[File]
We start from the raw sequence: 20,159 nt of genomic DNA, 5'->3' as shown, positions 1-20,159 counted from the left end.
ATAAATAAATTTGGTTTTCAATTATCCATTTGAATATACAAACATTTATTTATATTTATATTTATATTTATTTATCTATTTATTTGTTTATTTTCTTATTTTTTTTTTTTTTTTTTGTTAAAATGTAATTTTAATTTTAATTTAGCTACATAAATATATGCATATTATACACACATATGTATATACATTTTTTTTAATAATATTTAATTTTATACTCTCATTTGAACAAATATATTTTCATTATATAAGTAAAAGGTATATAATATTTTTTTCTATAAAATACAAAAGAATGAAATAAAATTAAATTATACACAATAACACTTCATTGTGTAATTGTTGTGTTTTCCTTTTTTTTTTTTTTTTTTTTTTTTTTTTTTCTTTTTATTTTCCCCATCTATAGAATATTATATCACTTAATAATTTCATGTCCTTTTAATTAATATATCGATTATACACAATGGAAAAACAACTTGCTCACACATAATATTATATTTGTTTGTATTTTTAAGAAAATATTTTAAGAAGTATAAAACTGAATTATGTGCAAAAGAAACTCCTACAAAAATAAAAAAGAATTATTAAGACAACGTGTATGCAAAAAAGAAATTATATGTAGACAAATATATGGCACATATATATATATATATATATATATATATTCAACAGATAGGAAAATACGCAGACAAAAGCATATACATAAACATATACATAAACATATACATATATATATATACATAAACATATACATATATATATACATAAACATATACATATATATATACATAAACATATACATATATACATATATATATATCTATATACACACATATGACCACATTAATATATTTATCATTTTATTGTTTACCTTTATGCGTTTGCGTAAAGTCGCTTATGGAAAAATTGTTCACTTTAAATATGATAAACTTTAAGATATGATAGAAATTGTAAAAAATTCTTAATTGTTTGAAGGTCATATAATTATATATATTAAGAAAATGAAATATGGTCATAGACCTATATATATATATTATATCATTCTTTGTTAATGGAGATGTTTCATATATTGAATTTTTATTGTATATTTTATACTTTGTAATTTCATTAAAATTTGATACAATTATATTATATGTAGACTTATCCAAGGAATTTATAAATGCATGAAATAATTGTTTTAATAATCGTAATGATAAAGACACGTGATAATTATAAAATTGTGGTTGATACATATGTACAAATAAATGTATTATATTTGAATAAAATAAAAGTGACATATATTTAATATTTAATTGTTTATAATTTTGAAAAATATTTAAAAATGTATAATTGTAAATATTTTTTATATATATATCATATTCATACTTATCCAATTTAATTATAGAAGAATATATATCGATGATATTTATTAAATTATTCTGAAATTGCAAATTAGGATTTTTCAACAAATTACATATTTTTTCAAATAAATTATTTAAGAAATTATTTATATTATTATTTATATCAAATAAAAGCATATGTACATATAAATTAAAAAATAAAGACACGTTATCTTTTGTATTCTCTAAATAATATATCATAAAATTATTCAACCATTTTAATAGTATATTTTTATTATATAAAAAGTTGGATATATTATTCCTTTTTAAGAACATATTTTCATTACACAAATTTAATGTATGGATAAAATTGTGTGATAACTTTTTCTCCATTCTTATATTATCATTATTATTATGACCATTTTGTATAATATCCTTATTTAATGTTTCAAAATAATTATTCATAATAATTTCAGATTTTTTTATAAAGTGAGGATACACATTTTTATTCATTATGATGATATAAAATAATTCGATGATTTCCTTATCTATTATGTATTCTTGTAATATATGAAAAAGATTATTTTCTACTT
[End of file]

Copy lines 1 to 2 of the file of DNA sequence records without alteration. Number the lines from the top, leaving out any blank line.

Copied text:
We start from the raw sequence: 20,159 nt of genomic DNA, 5'->3' as shown, positions 1-20,159 counted from the left end.
ATAAATAAATTTGGTTTTCAATTATCCATTTGAATATACAAACATTTATTTATATTTATATTTATATTTATTTATCTATTTATTTGTTTATTTTCTTATTTTTTTTTTTTTTTTTTGTTAAAATGTAATTTTAATTTTAATTTAGCTACATAAATATATGCATATTATACACACATATGTATATACATTTTTTTTAATAATATTTAATTTTATACTCTCATTTGAACAAATATATTTTCATTATATAAGTAAAAGGTATATAATATTTTTTTCTATAAAATACAAAAGAATGAAATAAAATTAAATTATACACAATAACACTTCATTGTGTAATTGTTGTGTTTTCCTTTTTTTTTTTTTTTTTTTTTTTTTTTTTTCTTTTTATTTTCCCCATCTATAGAATATTATATCACTTAATAATTTCATGTCCTTTTAATTAATATATCGATTATACACAATGGAAAAACAACTTGCTCACACATAATATTATATTTGTTTGTATTTTTAAGAAAATATTTTAAGAAGTATAAAACTGAATTATGTGCAAAAGAAACTCCTACAAAAATAAAAAAGAATTATTAAGACAACGTGTATGCAAAAAAGAAATTATATGTAGACAAATATATGGCACATATATATATATATATATATATATATATTCAACAGATAGGAAAATACGCAGACAAAAGCATATACATAAACATATACATAAACATATACATATATATATATACATAAACATATACATATATATATACATAAACATATACATATATATATACATAAACATATACATATATACATATATATATATCTATATACACACATATGACCACATTAATATATTTATCATTTTATTGTTTACCTTTATGCGTTTGCGTAAAGTCGCTTATGGAAAAATTGTTCACTTTAAATATGATAAACTTTAAGATATGATAGAAATTGTAAAAAATTCTTAATTGTTTGAAGGTCATATAATTATATATATTAAGAAAATGAAATATGGTCATAGACCTATATATATATATTATATCATTCTTTGTTAATGGAGATGTTTCATATATTGAATTTTTATTGTATATTTTATACTTTGTAATTTCATTAAAATTTGATACAATTATATTATATGTAGACTTATCCAAGGAATTTATAAATGCATGAAATAATTGTTTTAATAATCGTAATGATAAAGACACGTGATAATTATAAAATTGTGGTTGATACATATGTACAAATAAATGTATTATATTTGAATAAAATAAAAGTGACATATATTTAATATTTAATTGTTTATAATTTTGAAAAATATTTAAAAATGTATAATTGTAAATATTTTTTATATATATATCATATTCATACTTATCCAATTTAATTATAGAAGAATATATATCGATGATATTTATTAAATTATTCTGAAATTGCAAATTAGGATTTTTCAACAAATTACATATTTTTTCAAATAAATTATTTAAGAAATTATTTATATTATTATTTATATCAAATAAAAGCATATGTACATATAAATTAAAAAATAAAGACACGTTATCTTTTGTATTCTCTAAATAATATATCATAAAATTATTCAACCATTTTAATAGTATATTTTTATTATATAAAAAGTTGGATATATTATTCCTTTTTAAGAACATATTTTCATTACACAAATTTAATGTATGGATAAAATTGTGTGATAACTTTTTCTCCATTCTTATATTATCATTATTATTATGACCATTTTGTATAATATCCTTATTTAATGTTTCAAAATAATTATTCATAATAATTTCAGATTTTTTTATAAAGTGAGGATACACATTTTTATTCATTATGATGATATAAAATAATTCGATGATTTCCTTATCTATTATGTATTCTTGTAATATATGAAAAAGATTATTTTCTACTT